Vicki Basalyga:     I'm so glad that you mentioned cardiac effects, as most of us are familiar, lidocaine is often used to control arrhythmias. From a monitoring standpoint with the ED and I'd also kind of like to know what happens once you transfer those patients to the inpatient area if they're admitted. Do you recommend telemetry monitoring for those who present the ED for pain and you want to use lidocaine, do you rule out patients with structural heart anomalies or are known to have dysrhythmias?

Aimee Mishler:      Yeah, sure. I think that my approach I always ask the provider what’s the patient's history, do they have any cardiac history are they otherwise pretty young and healthy or what else is going on with them? Just so that I have an understanding of who we're going to be administering this to and I always recommend that they get put on the cardiac monitoring. In the renal colic study, they did exclude anyone that had cardiac disease, renal disease or liver disease. But all of the other studies that were in that review included those patients. 26% of those patients did have a cardiac history and 10% did have an Arrhythmia history.

Aimee Mishler:      Those patients that did have that history were included in those studies without any significant adverse effects, but I think my approach is just a little bit more conservative and that I would rather have them on the monitor just in case anything does go wrong. It can alert somebody if they're not immediately in the room and having them on the monitor is not very invasive or cumbersome and it may be that the benefit of having them on a monitor out weighs the risk of not having them on the monitor, but again in those studies they did include those patients with that history and didn't see any significant effects from that.

Vicki Basalyga:     Great, thanks Aimee. Dave mexiletine is often considered the oral lidocaine since we have patients who may be started on an IV lidocaine and we find that it's effective, sometimes there's an interest to convert them from an IV formulation to an enteral formulation. So I was just wondering what you guys do when it comes to transition to these patients and if you ever recommend mexiletine

David Zimmerman:     There's a little bit of evidence out there with mexiletine for chronic neuropathic pain. This is an area that I will defer to the inpatient team or pain service or outpatient pain service. From my viewpoint, I don't think it does in our purview as from an emergency medicine side. So, if I get asked that I think that I'd say that's something you can consider, but also typically defer to our pain team and let them make that recommendation if they decided to add it or to not add it.

Vicki Basalyga:     So now we've given the medication, it's been administered safely. The next question we often ask is when will we see this drug start to work. Can you share with us what you guys tell your team once you have administered IV lidocaine?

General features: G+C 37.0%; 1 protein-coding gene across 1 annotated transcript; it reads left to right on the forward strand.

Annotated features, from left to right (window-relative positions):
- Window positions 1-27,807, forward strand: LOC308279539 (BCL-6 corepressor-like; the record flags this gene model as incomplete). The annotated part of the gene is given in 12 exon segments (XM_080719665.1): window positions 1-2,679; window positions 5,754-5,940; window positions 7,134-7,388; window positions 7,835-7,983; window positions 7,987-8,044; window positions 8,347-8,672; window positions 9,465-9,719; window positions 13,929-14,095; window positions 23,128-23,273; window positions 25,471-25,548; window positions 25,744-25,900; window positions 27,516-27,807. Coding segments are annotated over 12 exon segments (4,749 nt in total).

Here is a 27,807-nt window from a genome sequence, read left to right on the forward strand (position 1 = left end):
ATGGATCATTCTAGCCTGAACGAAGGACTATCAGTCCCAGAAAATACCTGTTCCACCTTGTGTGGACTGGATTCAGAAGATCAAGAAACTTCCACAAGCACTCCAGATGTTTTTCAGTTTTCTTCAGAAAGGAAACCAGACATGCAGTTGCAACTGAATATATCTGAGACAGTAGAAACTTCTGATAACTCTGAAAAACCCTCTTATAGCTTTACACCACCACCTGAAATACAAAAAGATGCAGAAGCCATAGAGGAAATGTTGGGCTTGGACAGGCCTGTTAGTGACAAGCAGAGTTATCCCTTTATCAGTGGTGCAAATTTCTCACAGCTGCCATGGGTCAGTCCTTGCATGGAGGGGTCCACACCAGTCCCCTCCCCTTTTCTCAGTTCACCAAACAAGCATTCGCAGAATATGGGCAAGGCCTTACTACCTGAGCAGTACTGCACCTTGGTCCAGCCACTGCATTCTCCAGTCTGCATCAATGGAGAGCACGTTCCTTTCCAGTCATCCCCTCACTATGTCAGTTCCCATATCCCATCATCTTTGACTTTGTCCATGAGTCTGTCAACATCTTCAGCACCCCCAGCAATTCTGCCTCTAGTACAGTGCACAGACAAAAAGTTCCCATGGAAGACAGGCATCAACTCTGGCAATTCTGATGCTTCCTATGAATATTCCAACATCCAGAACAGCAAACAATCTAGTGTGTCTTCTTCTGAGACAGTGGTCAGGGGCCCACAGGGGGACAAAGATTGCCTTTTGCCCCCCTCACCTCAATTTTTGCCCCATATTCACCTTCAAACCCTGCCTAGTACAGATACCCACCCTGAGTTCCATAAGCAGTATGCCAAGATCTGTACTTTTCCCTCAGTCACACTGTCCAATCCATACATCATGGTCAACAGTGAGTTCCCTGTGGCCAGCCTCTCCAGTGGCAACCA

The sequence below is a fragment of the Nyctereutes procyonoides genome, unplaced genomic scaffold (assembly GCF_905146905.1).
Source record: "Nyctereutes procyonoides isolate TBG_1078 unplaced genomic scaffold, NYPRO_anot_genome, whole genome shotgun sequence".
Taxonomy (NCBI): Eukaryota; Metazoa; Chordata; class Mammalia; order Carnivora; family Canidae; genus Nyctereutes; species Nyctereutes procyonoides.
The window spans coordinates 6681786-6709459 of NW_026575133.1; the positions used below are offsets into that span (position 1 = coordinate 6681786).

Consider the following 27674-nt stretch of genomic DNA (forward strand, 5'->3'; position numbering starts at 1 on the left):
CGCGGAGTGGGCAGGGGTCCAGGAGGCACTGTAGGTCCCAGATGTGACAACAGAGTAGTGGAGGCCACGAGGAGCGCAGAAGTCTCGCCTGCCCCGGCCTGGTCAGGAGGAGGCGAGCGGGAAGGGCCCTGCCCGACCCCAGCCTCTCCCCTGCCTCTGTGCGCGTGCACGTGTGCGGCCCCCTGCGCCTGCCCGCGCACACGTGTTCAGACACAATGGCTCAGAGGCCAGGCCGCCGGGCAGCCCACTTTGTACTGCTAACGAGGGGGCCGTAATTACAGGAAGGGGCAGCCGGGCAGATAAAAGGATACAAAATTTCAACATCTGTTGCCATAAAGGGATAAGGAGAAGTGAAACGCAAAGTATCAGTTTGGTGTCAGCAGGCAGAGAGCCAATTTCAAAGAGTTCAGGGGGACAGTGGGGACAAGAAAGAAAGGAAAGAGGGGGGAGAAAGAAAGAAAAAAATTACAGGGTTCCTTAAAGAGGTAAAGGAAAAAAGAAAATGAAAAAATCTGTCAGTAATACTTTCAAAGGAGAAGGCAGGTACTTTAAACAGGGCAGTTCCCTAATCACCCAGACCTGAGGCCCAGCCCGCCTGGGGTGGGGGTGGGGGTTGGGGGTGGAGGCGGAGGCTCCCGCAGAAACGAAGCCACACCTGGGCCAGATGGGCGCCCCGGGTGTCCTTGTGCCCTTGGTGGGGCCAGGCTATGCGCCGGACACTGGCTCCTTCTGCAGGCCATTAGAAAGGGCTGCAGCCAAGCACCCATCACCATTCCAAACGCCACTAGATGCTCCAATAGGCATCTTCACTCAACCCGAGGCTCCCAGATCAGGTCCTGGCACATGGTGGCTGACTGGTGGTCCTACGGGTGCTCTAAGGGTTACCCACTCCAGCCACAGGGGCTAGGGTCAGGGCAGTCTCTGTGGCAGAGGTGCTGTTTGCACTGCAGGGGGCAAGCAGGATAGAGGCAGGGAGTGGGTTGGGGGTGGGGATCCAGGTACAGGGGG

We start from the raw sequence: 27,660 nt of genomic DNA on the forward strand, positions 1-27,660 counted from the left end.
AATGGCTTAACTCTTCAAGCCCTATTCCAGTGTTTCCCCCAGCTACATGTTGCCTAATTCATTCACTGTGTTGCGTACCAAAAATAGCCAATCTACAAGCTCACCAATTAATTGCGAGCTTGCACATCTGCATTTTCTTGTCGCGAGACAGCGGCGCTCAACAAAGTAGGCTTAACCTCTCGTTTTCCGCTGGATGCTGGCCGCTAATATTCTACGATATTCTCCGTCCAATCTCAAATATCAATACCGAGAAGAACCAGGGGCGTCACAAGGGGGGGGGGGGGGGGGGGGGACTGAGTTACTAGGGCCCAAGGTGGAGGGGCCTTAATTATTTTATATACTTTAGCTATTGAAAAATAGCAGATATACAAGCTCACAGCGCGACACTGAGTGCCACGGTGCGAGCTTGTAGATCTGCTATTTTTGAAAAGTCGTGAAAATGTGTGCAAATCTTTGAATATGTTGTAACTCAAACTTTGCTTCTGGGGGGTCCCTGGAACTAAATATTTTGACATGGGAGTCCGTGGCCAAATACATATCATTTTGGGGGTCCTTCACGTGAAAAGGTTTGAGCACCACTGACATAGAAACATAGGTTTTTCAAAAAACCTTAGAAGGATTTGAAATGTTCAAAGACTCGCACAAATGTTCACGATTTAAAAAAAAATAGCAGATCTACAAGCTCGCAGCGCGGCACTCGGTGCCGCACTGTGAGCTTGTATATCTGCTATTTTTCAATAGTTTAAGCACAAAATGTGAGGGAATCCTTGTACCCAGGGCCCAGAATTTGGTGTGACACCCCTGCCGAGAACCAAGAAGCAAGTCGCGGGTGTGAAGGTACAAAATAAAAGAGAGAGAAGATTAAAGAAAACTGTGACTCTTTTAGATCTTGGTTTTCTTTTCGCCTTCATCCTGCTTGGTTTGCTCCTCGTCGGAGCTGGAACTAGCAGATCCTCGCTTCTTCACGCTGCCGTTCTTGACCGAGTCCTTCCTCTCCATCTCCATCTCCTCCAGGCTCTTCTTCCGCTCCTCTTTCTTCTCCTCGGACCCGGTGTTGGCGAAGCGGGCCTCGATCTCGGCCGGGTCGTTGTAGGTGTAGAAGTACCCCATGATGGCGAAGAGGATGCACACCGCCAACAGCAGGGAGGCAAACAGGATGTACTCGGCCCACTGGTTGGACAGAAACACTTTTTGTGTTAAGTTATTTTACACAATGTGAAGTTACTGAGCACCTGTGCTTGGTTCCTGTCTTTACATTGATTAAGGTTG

Aimee Mishler:      Yeah, that's a really good question. It's difficult to say that all patients will respond by X time, especially with different uses that we may be using the lidocaine for or the different dosing strategies that are out there, but overall in the studies that are available, it looks like the pain reduction was in about 30 to 60 minutes and it was pretty split between those indications. So, somewhere between 30 and 60 minutes is usually what I will tell the providers and the nurses if they're asking.

Vicki Basalyga:     Finally, in closing, what would be the number one piece of information that you would want your colleagues to know about using lidocaine in the pain free day?

Aimee Mishler:      I work a lot with the residents, and I feel like at my institution it's still not very widely used. So, I think the first thing that I always tell them is don't forget about it. I think that oftentimes it's overlooked. Or even if I bring it up and recommend it, they're like, Oh I've, I've never heard about that or what do you mean? So, I think the first thing that I would say is just don't forget about it. And then if you do want to use it, you know, just kind of everything that we've talked about that there are benefits for using it. It can be opioid sparing and then you can see some relief in about 30 to 60 minutes. So especially if you've tried something else and it's not working, lidocaine can be an option.

David Zimmerman:     Yeah, I would echo that. I don't think lidocaine is the wonder drug that's going to, you know, take all the pain away. But I think it's a great addition to our treatment of pain in the ED. Going back to what Aimee mentioned and the ALTO movement. You know alternative to opioids one of the things we do is try to hit a multimodal effect. You know, different receptors, different channels to treat a patient's pain and certainly try to reduce our opioid use, as in lidocaine, is a good addition. I think you can consider it. A lot of the studies look at lidocaine versus an opioid or lidocaine versus ketorolac. I don't think it's wrong sometimes to give the patient, especially if they come in in severe pain. Let's say it's Renal Colic to give both ketorolac and IV lidocaine. So, it's something you can certainly use up front and you know not always by itself.

Vicki Basalyga:     That's all the time we have today. I want to thank both Dave and Aimee for joining us today to discuss IV lidocaine in the ED for pain management. Join us here every Thursday while we will be talking with ASHP member content matter experts on a variety of clinical topics.